Strings in YAML - To Quote or not to Quote

This article covers scalar styles in YAML 1.1 and 1.2. It mostly works the same in both versions.

YAML is a data serialization language, and one design goal was that it's human friendly. It should be easy to read and edit, even if that makes parsing it harder.

Let's look at strings, specifically.

If you look at JSON, you have only one style to encode strings, and that's the double quoted style which doesn't allow literal linebreaks.

YAML files are used for many different purposes, and there are many types of strings, especially multiline strings. For each use case, you can choose the type of quoting (or no quoting) that makes the string readable and easy to edit.

This gives you lots of freedom, but you also have to learn using it to avoid mistakes.

The good news is, the YAML double quoted string works the same as in JSON, so if you know that already, you will be able to write correct YAML. (I should note, though, that it also depends on the processor you use, since not all are fully JSON compatible. The incompatible cases should be rare, though.)

You basically have five ways to express a string:

Table of Contents:

  • Quick comparison
  • Flow Scalars
    • Plain Scalar
    • When not to use Plain Scalars
    • Single quoted Scalar
    • Double quoted Scalar
  • Block Scalars
    • Block Scalar Types
    • Literal Block Scalar
    • Folded Block Scalar
    • Comments
    • Empty Lines at the beginning
    • Special Block Scalar Indicators
    • Block Scalar Chomping
    • Block Scalar Indenting
  • Summary

Quick Comparison

Ok, you're in a hurry and just want to get an overview:

plain scalars:
- a string
- a string with a \ backslash that doesn't need to be escaped
- can also use " quotes ' and $ a % lot /&?+ of other {} [] stuff

single quoted:
- '& starts with a special character, needs quotes'
- 'this \ backslash also does not need to be escaped'
- 'just like the " double quote'
- 'to express one single quote, use '' two of them'

double quoted:
- "here we can use predefined escape sequences like \t \n \b"
- "or generic escape sequences \x0b \u0041 \U00000041"
- "the double quote \" needs to be escaped"
- "just like the \\ backslash"
- "the single quote ' and other characters must not be escaped"

literal block scalar: |
  a multiline text
  line 2
  line 3

folded block scalar: >
  a long line split into
  several short
  lines for readability

Flow Scalars

Plain Scalar

In YAML, you can write a string without quotes, if it doesn't have a special meaning. See the next section for cases where you have to quote a string.

a string: no quotes needed
another string: with single ' and double " quotes
a url:

You can use literal tabs, backslashes and unicode characters:

a string: with a real<TAB> tab character and a \ backslash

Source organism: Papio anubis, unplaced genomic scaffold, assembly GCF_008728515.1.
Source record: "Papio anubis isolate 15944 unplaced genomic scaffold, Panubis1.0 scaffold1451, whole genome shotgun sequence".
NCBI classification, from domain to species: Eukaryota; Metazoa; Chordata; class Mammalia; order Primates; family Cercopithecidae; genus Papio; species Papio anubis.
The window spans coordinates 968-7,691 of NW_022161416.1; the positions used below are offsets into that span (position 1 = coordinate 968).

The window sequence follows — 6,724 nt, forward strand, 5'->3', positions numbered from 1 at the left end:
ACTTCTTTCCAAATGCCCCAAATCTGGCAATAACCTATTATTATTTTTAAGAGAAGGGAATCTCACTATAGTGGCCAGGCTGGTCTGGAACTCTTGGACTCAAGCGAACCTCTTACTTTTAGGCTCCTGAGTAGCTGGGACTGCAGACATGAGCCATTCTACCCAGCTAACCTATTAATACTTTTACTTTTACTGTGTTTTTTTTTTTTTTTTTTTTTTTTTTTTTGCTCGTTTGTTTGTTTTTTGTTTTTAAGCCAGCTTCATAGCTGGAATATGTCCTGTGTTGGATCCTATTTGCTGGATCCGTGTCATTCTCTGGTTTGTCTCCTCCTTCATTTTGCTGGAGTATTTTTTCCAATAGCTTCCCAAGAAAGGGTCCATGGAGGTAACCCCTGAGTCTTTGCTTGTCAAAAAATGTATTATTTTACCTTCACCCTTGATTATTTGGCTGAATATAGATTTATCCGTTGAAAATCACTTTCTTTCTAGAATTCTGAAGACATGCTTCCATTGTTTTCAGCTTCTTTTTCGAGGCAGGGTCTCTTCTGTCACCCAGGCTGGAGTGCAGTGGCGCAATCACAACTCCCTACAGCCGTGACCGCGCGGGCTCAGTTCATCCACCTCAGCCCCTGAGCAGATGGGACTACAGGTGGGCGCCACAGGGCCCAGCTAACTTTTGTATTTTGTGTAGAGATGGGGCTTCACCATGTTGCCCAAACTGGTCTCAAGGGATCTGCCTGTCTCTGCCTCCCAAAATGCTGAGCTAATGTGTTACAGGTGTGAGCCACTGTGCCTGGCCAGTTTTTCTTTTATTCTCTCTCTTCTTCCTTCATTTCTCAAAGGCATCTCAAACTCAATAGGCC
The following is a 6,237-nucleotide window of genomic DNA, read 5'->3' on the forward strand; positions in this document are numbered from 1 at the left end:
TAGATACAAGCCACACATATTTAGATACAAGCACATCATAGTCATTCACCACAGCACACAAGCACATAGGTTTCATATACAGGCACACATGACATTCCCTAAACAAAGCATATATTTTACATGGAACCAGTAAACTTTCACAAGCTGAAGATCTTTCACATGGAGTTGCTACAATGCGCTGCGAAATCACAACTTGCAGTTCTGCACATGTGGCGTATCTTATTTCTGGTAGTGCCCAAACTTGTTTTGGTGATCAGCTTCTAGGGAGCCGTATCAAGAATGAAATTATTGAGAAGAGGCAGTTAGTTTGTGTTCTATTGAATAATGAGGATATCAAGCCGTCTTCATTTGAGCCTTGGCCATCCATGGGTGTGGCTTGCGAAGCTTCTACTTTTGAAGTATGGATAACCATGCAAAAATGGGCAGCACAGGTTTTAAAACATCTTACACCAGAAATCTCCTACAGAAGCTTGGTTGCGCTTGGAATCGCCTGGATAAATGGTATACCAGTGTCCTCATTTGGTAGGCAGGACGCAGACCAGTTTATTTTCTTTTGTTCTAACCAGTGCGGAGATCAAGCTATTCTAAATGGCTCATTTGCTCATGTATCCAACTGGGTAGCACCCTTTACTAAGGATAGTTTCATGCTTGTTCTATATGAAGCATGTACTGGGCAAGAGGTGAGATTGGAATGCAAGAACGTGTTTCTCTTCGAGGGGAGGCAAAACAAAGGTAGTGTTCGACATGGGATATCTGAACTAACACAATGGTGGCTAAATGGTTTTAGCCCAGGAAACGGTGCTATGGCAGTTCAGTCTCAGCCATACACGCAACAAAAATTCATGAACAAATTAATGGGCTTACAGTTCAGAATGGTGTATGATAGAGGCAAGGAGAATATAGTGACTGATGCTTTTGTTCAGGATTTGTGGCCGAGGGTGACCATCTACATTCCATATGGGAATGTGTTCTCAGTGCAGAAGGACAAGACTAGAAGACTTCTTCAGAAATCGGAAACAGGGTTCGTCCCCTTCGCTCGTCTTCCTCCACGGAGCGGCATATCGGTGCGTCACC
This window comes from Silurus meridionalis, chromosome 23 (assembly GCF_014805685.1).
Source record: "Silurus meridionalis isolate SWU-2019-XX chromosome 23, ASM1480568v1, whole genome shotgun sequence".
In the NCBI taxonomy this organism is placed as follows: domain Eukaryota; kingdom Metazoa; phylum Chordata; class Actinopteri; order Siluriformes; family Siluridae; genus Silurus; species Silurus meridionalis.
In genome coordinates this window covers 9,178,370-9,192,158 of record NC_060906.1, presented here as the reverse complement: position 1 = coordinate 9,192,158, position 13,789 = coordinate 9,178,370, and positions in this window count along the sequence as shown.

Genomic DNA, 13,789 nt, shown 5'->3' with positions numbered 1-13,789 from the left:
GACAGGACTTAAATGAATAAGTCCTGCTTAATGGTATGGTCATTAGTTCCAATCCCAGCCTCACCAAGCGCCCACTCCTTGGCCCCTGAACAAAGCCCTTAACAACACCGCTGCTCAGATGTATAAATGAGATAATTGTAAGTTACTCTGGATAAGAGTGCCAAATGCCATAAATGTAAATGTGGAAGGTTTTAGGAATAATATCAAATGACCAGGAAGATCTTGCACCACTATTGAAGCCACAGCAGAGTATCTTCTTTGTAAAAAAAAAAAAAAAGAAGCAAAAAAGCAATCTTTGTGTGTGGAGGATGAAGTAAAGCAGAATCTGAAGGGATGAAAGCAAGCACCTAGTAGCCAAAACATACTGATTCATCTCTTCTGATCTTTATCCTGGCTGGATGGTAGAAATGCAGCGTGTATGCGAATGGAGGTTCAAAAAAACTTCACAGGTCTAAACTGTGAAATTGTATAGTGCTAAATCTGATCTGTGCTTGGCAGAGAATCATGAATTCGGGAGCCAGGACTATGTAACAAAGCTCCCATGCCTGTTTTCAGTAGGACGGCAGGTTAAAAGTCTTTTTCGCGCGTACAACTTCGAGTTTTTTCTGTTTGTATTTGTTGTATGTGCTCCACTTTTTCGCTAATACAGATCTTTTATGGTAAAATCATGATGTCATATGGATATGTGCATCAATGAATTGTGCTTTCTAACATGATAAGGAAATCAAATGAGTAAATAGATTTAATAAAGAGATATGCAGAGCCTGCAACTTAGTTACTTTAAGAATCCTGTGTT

But note that literal tabs are discouraged, as there are edge cases, and they are usually not easy to see.

You can not use escapes sequences like \n or \t here, it will be returned literally as "Backslash + n" / "Backslash + t".

The plain scalar can also span multiple lines, and the newlines will be folded into spaces:

single: a b c d e

I think it's called "flow" scalar because the first line can actually start at the same line as its parent node and flow around it:

multi: a

However, the three lines are not aligned the same, which might make it less readable. I guess it's a matter of taste.

If lines are indented more than others, this is ignored:


Any trailing spaces or spaces at the beginning of the line will be removed.

This can be very useful if you have a long string and want to limit the length of the lines in your YAML file.

There's also a way to enforce newlines. If you add a blank line, it will not be folded:


single: "a b\nc d" # a double quoted string, see below

Every following empty line after the first will be kept as a newline, too:


single: "a b\n\nc d"

A comment will end such a plain scalar, so the following example is invalid:

  first    # a comment
  second   # this is invalid

You can only use a comment at the end:

  second   # a comment

It should be noted that, while a plain scalar cannot start with a -<space>, for example, the following lines can, although this might look like a badly indented sequence:

- a multiline
  - plain string

# same as
- "a multiline - plain string"

So you should avoid this.

When not to use Plain Scalars

Because a plain scalar without quotes can conflict with YAML syntax elements, there are some exceptions where you can not use it.

Character sequences that can't be used inside a plain scalar:

  • :<space> Block mapping entry. A colon is allowed, but only if it's not followed by whitespace
  • <space># This starts a comment

Characters that cannot be used at the start of an unquoted string:

  • ! Tag like !!null
  • & Anchor like &mapping_for_later_use